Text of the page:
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Eurasian Collared-Dove
Streptopelia decaocto
– Family
Authors: Romagosa, Christina Margarita

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Adult Eurasian Collared-Dove, Carmel Valley, CA, 13 July.
Figure 1. Distribution of the Eurasian Collared-Dove in North America, 2011.

One of many successful species introduced to the North American fauna in recent history, the Eurasian Collared-Dove was first released in the New World on New Providence, Bahamas, in the mid-1970s. Since its introduction, this dove has spread quickly across the North American continent. Reports of this bird continue at a rapid pace as the public is made aware of its presence in North America by several authors (Kaufman 1999, Craves 2000, Romagosa and McEneaney 2000), and as a result of public outreach by local game agencies (Low 1998, Steele 1998) and bird-watching societies.

Banding studies in Europe have documented long-distance dispersal by the Eurasian Collared-Dove in its native range. Similar movement patterns may explain its range expansion in North America, although its true dispersal movements have been obscured by multiple local releases here.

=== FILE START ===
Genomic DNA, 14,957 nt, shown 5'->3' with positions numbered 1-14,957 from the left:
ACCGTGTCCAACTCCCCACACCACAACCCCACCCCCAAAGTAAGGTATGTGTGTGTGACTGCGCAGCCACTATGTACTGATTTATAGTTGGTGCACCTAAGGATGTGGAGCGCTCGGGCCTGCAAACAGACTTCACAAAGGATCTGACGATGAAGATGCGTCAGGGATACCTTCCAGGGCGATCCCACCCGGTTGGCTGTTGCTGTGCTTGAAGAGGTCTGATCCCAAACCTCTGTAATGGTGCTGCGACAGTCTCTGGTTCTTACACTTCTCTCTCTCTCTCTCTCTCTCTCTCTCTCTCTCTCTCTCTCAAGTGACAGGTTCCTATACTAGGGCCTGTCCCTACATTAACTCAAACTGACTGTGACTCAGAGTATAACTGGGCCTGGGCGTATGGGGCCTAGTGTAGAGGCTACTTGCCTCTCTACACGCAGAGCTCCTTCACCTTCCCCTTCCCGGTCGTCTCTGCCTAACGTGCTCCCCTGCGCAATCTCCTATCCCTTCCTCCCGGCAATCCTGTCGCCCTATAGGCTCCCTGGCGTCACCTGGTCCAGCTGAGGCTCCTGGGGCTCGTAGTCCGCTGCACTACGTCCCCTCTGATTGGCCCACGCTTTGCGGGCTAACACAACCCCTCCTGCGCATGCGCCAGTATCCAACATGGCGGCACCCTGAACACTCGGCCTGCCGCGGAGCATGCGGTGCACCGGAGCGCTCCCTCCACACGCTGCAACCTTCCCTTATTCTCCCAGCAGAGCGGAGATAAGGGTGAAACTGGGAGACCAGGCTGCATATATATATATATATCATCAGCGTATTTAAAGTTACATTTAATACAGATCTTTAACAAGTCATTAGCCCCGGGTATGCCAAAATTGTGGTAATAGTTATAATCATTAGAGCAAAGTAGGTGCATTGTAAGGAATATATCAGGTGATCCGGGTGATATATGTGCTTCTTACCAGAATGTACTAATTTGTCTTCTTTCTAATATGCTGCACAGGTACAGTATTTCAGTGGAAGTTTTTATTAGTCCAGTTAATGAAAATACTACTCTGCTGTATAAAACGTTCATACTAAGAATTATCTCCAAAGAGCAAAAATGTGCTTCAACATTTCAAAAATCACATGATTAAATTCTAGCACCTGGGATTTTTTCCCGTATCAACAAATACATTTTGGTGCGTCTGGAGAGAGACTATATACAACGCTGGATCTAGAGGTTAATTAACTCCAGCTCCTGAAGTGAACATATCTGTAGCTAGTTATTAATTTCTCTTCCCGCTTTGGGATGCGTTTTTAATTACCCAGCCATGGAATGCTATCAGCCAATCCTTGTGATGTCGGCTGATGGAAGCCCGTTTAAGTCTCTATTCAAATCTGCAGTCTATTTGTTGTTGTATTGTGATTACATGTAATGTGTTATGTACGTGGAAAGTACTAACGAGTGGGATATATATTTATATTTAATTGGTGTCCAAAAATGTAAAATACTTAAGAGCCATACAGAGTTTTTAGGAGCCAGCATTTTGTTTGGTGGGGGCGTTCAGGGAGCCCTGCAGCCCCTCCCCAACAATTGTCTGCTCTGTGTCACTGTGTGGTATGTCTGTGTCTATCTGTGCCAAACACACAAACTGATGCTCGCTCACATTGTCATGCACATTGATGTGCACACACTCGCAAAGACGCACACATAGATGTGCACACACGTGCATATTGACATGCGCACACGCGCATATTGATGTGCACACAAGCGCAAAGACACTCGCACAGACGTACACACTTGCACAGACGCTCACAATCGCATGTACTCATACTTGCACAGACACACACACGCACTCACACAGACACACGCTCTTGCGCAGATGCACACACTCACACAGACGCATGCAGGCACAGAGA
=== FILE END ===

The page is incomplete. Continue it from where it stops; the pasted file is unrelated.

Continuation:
While the origins of individuals in many areas of the North American continent are unknown, the success of the Eurasian Collared-Dove here can be attributed to the wide availability of seed offered by backyard bird feeders. In addition, the increasing trend of planting trees in urban and suburban habitats provides nesting and roosting sites for this species. Although less common in rural habitats, the Eurasian Collared- Dove will populate these areas when stored or waste grain is available.

Currently little appears to be limiting the spread of this dove in North America. Year-round availability of food allows it to thrive in colder regions; some individuals have even overwintered in Canada and several northern U.S. states. Disease may be a limiting factor in dense populations, although there is little evidence of disease effects in Europe, where the species is common. In short, it seems highly likely that the Eurasian Collared-Dove will become a widespread, permanent member of the North American avifauna.

Several studies from Europe have provided much of the information about its life history, as well as models of its population expansion (Fisher 1953, Hudson 1965, Coombs et al. 1981, Hengeveld 1989). Little of this information has been gathered for North American populations, although the expansion of this species’ range has been well docu-mented here (Smith 1987, Romagosa and Labisky 2000, Romagosa and McEneaney 2000). It remains undetermined what effects the Eurasian Collared-Dove will have on native American doves such as the Mourning Dove (Zenaida macroura).